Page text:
Anolyte & Catholyte

Nature's way to sterilise and clean. 

Units rage 240L per day to 72,000L per day.

Multi-year service intervals.

A cruise Ship had problems with high bacteria count on board. They installed a conventional disinfection system with UV light and Chlorination of all the fresh water. 

After one year of trials with the UV /Chlorination the company found that the reduction of the bacteria count to  < 1Cfu/ 100ml was not achieved. They therefore decided to take a new initiative to reduce the bacteria counts.

They ordered the installation of an EW  Unit for Anolyte production.


After the unit was installed and only 6 weeks later,  the Ship was declared free from bacteria’s. 

This equipment is highly suitable for: Hospitals, Food and Beverage Processors.

Reducing costs and increasing peace of mind.



Electrolysed water (electrolyzed water, EW, EOW, ECA, electrolyzed oxidizing water, electro-activated water or electro-chemically activated water solution) is produced by the electrolysis of ordinary tap water containing dissolved sodium chloride.[1]


The electrolysis of such salt solutions produces a solution of hypochlorous acid and sodium hydroxide. The resulting water is a known cleanser and disinfectant / sanitizer.The electrolysis occurs in a specially designed reactor which allows the separation of the cathodic and anodic solutions. In this process, hydrogen gas and hydroxide ions can be produced at the cathode, leading to an alkaline solution that consists essentially of sodium hydroxide.


At the anode, chloride ions can be oxidized to elemental chlorine, which is present in acidic solution and can be corrosive to metals. If the solution near the anode is acidic then it will contain elemental chlorine, if it is alkaline then it will comprise sodium hydroxide. The key to delivering a powerful sanitising agent is to form hypochlorous acid without elemental chlorine - this occurs at around neutral pH. Hypochlorous is a weak acid and an oxidizing agent.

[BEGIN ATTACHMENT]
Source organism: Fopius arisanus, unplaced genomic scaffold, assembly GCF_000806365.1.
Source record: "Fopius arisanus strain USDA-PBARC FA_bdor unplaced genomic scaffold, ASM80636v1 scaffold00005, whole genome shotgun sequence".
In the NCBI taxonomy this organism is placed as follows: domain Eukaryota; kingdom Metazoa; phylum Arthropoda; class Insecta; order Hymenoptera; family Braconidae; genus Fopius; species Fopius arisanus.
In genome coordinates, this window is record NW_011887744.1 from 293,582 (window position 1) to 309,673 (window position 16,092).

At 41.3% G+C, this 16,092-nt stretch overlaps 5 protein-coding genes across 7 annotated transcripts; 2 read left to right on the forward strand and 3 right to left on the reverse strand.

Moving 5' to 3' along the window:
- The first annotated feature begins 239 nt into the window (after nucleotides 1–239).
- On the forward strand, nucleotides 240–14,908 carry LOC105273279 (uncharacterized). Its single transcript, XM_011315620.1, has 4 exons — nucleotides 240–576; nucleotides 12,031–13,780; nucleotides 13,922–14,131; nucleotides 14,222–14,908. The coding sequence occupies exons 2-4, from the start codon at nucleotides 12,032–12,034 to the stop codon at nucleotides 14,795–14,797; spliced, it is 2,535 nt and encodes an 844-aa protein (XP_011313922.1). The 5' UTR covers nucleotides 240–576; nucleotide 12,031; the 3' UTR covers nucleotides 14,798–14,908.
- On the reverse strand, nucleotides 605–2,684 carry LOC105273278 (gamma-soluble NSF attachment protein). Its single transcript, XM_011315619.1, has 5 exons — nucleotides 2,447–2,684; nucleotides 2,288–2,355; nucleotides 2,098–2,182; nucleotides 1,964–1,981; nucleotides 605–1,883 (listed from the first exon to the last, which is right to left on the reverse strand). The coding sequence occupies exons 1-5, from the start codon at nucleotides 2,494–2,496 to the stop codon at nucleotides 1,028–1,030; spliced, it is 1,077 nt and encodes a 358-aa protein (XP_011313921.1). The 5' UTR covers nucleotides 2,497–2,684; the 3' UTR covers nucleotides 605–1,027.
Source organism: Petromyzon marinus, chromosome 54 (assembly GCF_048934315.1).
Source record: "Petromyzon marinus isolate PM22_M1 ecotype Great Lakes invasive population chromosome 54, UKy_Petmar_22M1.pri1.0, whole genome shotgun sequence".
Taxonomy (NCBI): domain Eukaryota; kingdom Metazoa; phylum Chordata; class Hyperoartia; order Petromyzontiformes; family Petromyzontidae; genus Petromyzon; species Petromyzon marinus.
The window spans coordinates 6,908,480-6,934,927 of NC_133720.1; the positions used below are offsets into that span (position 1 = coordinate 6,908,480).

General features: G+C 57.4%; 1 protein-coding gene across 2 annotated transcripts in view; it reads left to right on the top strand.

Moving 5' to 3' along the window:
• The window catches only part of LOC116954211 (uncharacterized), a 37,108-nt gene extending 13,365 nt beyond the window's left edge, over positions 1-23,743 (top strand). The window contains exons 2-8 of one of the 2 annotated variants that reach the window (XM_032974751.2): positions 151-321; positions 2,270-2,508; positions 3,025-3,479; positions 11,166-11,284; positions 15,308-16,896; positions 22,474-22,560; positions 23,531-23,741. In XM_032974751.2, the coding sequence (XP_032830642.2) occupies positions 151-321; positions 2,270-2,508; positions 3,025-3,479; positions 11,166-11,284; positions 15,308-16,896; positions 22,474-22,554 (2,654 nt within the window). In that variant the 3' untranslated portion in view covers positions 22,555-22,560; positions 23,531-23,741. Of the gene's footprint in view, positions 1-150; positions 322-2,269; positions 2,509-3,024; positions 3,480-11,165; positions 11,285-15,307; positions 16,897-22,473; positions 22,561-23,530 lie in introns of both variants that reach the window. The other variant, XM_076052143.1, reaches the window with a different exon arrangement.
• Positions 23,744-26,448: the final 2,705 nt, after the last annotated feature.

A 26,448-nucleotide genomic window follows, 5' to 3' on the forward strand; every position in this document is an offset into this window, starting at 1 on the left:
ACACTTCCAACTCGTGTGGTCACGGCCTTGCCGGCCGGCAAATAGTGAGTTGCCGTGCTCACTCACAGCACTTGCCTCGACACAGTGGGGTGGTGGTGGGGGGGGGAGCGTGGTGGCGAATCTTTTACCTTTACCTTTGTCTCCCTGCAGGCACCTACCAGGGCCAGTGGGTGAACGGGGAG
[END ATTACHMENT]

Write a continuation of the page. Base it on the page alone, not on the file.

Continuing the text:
This "acidic electrolyzed water" can be raised in pH by mixing in the desired amount of hydroxide ion solution from the cathode compartment, yielding a solution of Hypochlorous acid (HOCl) and sodium hydroxide (NaOH). A solution whose pH is 7.3 will contain equal concentrations of hypochlorous acid and hypochlorite ion; reducing the pH will shift the balance toward the hypochlorous acid. At a pH between 5.5 and 6.0 approximately 90% of the ions are in the form of hypochlorous acid.

In that pH range the disinfectant capability of the solution is more effective than regular sodium hypochlorite (household bleach).

ION  Air  Cleaner

IN-Line HVAC and stand alone Room units


​Excellent spore and mould control system. Efficiently removes particles from the air flow.

An air ioniser (or negative ion generator or "Chizhevsky's chandelier") is a device that uses high voltage to ionise (electrically charge) air molecules.


Negative ions, or anions, are particles with one or more extra electrons, conferring a net negative charge to the particle. Cations are positive ions missing one or more electrons, resulting in a net positive charge.


Most commercial air purifiers are designed to generate negative ions. Another type of air ioniser is the electrostatic discharge (ESD) ioniser (balanced ion generator) used to neutralise static charge. 

Air ionisers have been used to eliminate the occurrence of air-borne bacterial infections and to reduce static electricity buildup in electronics.

This photo shows the sterilisation effects of negative air ionization on a chamber aerosolised with Salmonella enteritidis. The left sample is untreated; the right, treated.

Photo taken in a lab operated by the United States Department of Agriculture.

Both EW and ION systems are installed by manufacturer and offer support programs for maintenance.